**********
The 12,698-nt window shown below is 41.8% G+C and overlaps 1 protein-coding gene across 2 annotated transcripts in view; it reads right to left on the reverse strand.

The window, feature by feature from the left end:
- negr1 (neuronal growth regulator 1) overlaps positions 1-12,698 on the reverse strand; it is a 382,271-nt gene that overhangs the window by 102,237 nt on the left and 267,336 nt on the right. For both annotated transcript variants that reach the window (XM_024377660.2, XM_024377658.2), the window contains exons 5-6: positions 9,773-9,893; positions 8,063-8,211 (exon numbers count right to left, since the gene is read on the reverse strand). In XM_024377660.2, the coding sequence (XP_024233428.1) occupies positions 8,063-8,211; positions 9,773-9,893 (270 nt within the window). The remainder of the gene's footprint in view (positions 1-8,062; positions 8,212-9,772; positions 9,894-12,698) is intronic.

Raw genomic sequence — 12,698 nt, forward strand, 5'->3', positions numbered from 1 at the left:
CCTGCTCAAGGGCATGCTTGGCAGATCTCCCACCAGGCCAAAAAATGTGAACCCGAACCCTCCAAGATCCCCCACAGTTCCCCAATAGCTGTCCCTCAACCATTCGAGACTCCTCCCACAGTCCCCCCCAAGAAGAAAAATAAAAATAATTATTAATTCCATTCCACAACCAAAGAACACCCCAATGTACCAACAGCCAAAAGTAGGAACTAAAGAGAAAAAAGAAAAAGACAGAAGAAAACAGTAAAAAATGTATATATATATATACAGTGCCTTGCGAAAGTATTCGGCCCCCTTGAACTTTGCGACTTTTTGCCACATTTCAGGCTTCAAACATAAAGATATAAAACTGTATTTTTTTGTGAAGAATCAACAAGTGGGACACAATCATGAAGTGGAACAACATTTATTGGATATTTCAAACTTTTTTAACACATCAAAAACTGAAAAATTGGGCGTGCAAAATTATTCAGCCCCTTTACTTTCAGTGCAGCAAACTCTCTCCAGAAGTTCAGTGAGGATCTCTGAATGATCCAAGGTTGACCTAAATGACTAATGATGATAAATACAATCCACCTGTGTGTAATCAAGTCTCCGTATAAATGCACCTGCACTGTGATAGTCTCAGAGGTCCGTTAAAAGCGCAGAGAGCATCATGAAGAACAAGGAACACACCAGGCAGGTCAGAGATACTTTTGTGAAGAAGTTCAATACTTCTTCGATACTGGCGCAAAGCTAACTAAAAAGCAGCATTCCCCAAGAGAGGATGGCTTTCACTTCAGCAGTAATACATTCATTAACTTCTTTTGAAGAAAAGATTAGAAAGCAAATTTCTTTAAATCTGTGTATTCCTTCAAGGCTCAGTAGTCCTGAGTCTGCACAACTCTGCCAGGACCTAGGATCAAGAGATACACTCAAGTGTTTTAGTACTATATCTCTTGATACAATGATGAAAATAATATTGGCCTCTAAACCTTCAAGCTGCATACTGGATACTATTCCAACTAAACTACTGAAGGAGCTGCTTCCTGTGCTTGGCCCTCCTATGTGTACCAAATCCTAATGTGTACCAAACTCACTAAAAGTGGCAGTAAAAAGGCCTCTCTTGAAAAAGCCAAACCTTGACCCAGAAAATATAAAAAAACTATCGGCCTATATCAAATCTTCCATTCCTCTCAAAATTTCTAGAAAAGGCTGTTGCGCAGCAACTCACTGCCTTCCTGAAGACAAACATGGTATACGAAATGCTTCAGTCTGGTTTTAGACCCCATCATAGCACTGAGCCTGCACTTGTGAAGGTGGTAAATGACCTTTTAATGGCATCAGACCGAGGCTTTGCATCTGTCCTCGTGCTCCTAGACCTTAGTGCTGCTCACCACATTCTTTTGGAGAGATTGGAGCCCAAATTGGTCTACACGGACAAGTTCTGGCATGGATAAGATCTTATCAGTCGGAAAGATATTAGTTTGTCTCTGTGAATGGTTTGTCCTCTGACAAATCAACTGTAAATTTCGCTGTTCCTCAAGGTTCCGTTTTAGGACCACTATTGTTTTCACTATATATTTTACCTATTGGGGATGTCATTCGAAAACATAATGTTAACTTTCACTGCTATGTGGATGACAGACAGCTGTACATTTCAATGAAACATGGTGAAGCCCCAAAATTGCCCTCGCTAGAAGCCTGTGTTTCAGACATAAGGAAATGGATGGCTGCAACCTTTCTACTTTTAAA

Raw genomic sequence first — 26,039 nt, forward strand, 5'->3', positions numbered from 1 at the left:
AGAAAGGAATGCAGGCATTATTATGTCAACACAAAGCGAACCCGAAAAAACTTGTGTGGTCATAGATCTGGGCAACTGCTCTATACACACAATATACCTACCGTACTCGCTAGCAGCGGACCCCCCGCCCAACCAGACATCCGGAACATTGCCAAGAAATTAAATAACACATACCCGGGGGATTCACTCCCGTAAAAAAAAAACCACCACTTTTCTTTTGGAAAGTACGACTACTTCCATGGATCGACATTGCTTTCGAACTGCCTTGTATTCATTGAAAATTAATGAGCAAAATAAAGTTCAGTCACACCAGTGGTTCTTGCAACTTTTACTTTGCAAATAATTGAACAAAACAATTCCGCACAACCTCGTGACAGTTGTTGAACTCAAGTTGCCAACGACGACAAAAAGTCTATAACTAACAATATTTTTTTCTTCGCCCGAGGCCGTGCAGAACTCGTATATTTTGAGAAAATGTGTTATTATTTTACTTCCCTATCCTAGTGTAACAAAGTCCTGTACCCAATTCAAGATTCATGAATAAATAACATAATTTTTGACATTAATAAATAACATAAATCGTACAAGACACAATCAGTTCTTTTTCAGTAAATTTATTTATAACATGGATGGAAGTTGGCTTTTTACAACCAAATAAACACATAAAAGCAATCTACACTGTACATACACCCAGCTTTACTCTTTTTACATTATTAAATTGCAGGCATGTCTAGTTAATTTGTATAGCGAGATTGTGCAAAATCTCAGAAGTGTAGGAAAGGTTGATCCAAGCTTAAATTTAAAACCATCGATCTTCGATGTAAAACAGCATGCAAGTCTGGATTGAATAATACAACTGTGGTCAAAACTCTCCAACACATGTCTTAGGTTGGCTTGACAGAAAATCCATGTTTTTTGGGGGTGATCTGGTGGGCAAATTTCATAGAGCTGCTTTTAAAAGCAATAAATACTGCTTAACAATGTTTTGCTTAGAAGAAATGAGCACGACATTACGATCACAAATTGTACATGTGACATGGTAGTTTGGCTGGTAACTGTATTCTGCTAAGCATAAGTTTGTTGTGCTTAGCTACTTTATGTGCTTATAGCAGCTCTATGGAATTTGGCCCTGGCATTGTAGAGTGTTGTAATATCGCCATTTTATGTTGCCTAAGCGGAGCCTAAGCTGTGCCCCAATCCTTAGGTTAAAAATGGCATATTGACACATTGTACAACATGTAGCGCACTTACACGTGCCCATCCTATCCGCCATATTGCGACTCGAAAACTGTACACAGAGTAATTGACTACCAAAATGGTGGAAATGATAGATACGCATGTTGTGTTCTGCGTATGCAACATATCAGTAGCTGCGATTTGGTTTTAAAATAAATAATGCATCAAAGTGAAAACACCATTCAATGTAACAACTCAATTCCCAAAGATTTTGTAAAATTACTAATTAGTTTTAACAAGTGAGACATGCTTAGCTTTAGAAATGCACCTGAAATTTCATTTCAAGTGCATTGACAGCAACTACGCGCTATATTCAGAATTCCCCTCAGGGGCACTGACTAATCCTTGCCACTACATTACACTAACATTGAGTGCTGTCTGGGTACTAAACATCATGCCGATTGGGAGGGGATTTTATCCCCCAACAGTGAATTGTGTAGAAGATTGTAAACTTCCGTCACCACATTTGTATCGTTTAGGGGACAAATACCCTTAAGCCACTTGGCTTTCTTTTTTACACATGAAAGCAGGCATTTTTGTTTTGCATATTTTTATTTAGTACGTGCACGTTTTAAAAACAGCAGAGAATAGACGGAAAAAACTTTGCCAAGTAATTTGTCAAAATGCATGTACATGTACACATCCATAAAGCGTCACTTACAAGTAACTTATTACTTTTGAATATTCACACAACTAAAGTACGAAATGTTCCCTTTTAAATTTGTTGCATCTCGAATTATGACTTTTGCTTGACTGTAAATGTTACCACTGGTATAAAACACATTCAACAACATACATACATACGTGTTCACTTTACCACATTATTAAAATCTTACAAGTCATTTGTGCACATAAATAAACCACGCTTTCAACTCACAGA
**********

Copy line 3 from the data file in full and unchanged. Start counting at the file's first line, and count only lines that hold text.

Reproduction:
- negr1 (neuronal growth regulator 1) overlaps positions 1-12,698 on the reverse strand; it is a 382,271-nt gene that overhangs the window by 102,237 nt on the left and 267,336 nt on the right. For both annotated transcript variants that reach the window (XM_024377660.2, XM_024377658.2), the window contains exons 5-6: positions 9,773-9,893; positions 8,063-8,211 (exon numbers count right to left, since the gene is read on the reverse strand). In XM_024377660.2, the coding sequence (XP_024233428.1) occupies positions 8,063-8,211; positions 9,773-9,893 (270 nt within the window). The remainder of the gene's footprint in view (positions 1-8,062; positions 8,212-9,772; positions 9,894-12,698) is intronic.